The Omen of Dummie Ha’s Wynd

Judgment vs Justice

Standing at the railing on the old Victorian promenade, one looks out to the sparkling waters beyond the beach.

On clear bright days it is possible to take in extraordinary views up and down the coast – North to the ancient cliffs above St Cyrus; South to the rocky point and lighthouse at Scurdy Ness. The river South Esk meets the North Sea here and centuries ago gave access to the place that became, in time, the Royal Burgh of Montrose. Gazing with a passionate imagination still rewards one with a view of many wooden-masted sailing ships bobbing and rolling upon the gentle swells as they await tide and turn to enter the river mouth, to be carried thus to rest in the tranquil but bustling harbour.

Time has blurred the romance of a once active and ocassionally infamous port (pictured c1824).  Its history replete with men of science, men of letters, men of commerce, men of law and… a woman, only vaguely remembered now and sadly that fame is one of a negative hue.

Margaret Tindal Shuttleworth, on a cold and stormy day, Dec 1821, was the last woman to be publically executed – hanged – in Montrose, Scotland.   Her punishment, “…with the pain of law, to deter others from committing the like crimes in all time coming.”

I came across her sensational story whilst researching some other local history. I was touched and astounded by this poor woman’s predicament, realising quickly its terrible unfairness, and how mistreated she was.  Occurring in the early 19th century, still in the Georgian era, judgments were quick, harsh, patrionic,  and very often predetermined on thin and conflicting evidence, including a great deal of local ‘gossip’. I felt deeply for her plight and grew to respect her incredible bravery.  As was written in the papers of the time, she had held fast to her confirmation of innocence to the last – “…even as she stood upon the drop.”

Accused of murdering her husband by hitting him in the head with a fireplace poker, she was also known to have a wee bit of a temper when she drank and when they both drank, they quarrelled viciously and he became a bully – “peevish”, in her own words.

It was Margaret, while on a nightly sojourn to the kitchen for water, who found the dead man, tripping over him in the passageway at the foot of some stairs, his head in a pool of blood. It was she who ran next door to wake the brewer and raise the alarm. However, it was later determined – within only a few hours of investigation – that the crime could have been committed by no one but  Margaret herself, or from no other cause.  The house servant, a young woman who also lived there, gave the most damning statements; even though she was out all night at a funeral wake.  I was always impressed by the girl’s seeming dislike for Margaret and that she possibly had a soft spot for her “Master”.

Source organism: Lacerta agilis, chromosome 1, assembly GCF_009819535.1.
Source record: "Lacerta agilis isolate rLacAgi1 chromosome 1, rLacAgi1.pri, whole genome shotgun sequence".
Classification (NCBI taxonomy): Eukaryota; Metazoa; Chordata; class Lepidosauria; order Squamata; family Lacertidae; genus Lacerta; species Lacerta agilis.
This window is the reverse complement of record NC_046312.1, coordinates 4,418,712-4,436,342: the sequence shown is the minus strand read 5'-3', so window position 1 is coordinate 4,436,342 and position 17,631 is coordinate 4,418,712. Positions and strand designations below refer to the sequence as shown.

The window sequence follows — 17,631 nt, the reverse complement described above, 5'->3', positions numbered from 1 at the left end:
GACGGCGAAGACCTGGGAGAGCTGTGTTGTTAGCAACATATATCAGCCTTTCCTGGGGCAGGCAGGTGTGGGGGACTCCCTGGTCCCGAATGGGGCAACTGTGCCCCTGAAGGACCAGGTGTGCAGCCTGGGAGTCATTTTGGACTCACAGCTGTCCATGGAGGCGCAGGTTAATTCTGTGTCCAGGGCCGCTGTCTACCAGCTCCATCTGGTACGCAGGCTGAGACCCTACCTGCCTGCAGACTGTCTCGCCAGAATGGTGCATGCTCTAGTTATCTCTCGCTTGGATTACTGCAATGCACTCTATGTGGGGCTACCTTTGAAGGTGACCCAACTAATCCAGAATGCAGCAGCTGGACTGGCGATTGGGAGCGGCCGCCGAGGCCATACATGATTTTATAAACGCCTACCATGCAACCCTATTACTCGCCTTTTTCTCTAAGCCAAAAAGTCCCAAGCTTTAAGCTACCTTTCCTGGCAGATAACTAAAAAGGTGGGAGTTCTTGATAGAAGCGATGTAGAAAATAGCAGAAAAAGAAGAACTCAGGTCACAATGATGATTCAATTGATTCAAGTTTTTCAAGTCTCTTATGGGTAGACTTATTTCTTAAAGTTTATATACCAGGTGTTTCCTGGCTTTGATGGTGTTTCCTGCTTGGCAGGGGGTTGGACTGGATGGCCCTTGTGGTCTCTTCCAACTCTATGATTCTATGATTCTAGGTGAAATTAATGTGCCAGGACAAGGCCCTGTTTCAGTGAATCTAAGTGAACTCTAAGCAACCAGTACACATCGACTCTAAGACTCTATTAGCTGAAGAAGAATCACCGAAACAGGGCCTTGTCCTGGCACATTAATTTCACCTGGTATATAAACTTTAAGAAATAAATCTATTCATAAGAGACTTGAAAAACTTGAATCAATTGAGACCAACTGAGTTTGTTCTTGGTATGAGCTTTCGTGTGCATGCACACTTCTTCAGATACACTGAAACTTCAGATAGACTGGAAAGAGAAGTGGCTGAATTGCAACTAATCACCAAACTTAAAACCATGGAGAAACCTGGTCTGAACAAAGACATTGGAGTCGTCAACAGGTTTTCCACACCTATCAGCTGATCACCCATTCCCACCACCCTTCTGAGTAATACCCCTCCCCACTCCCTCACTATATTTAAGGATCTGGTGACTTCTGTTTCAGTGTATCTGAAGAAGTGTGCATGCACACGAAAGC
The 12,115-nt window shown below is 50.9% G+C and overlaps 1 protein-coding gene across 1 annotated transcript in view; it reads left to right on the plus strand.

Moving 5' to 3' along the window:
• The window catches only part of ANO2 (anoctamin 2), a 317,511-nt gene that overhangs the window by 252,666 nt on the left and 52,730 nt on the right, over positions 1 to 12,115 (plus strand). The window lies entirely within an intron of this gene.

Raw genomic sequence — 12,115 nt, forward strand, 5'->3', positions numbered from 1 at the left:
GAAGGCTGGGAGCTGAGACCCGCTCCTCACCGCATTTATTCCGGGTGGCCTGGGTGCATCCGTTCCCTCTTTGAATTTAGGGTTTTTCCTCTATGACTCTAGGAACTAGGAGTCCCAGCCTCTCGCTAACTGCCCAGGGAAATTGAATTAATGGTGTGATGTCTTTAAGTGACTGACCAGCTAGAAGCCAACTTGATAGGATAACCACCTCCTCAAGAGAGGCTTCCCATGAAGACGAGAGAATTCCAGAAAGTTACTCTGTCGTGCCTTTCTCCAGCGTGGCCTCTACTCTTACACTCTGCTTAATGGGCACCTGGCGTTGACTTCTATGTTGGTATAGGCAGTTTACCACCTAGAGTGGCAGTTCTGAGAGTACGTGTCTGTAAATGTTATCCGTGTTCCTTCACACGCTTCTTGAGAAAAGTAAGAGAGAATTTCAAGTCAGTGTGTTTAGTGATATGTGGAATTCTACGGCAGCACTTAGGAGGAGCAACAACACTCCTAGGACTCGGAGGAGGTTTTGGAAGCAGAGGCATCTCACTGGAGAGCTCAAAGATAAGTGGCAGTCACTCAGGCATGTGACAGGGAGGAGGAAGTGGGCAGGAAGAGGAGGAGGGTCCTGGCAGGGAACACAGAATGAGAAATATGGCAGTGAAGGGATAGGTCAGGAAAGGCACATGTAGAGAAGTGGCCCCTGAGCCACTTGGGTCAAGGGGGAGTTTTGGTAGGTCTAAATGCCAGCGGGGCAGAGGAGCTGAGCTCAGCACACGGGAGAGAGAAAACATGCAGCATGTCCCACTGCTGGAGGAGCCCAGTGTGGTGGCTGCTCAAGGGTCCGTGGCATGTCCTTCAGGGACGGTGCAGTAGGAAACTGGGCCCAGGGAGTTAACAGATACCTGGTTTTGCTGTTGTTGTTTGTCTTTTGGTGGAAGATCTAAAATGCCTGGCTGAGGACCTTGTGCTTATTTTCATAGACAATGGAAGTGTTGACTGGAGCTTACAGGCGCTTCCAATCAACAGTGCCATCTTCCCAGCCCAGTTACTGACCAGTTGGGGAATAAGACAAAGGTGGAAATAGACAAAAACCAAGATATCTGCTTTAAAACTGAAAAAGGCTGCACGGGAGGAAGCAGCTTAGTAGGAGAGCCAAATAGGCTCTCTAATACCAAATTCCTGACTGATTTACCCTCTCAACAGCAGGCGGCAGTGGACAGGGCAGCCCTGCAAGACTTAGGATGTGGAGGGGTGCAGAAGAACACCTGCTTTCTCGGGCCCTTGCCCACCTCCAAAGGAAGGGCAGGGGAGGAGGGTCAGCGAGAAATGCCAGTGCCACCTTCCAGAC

Henry Shuttleworth was an Englishman, the son of a Birmingham button maker; a retired Sergeant of the Royal Marines.  He met Margaret 17 years earlier when in Montrose on a recruitment effort. He often stayed at Johnston’s  Inn in Dummie Ha’s Wynd, where the young, attractive barmaid had caught his eye.  They married in 1804 (section of their marriage proclamation pictured), removed to Portsmouth, then finally Taunton where he was promoted to Sergeant and appointed the ‘District Clerk’.  In 1816, the Napoleonic Wars ending, he was released and given a life pension of half-pay for his 19 years of service.

The childless couple returned to Montrose where it is possible Henry became involved with smuggling or dealing in contraband spirits. His small grocery and Vintners shop on the North Road did not prosper and he then took over the Hope Inn, from a local brewer, Henry Farquharson. The brewery and inn shared the close between Bridge Street and Castle Street.  It was here that life began to fall apart for Henry and Margaret.  Here that Henry lost his life. And, finally, within sight of this last home, that Margaret was hanged.

(Present day statue of Sir Robert Peel stands in place of the gallows and old Tollbooth Jail. The Hope Inn would have been visable directly behind it down Castle St).

But, the tragedy did not end there.  The heart wrenching fact is that about nine years later, in 1830, a letter was received in Dundee; a scaffold confession had been made down in England confirming what Margaret Tindal Shuttleworth had attested to the end… “I die innocent – I love my husband – I love my life – Jesus Christ have mercy on my soul.”

(Sandy Campbell is currently writing a ficitonalised account of Margaret Shuttleworth’s life and death).


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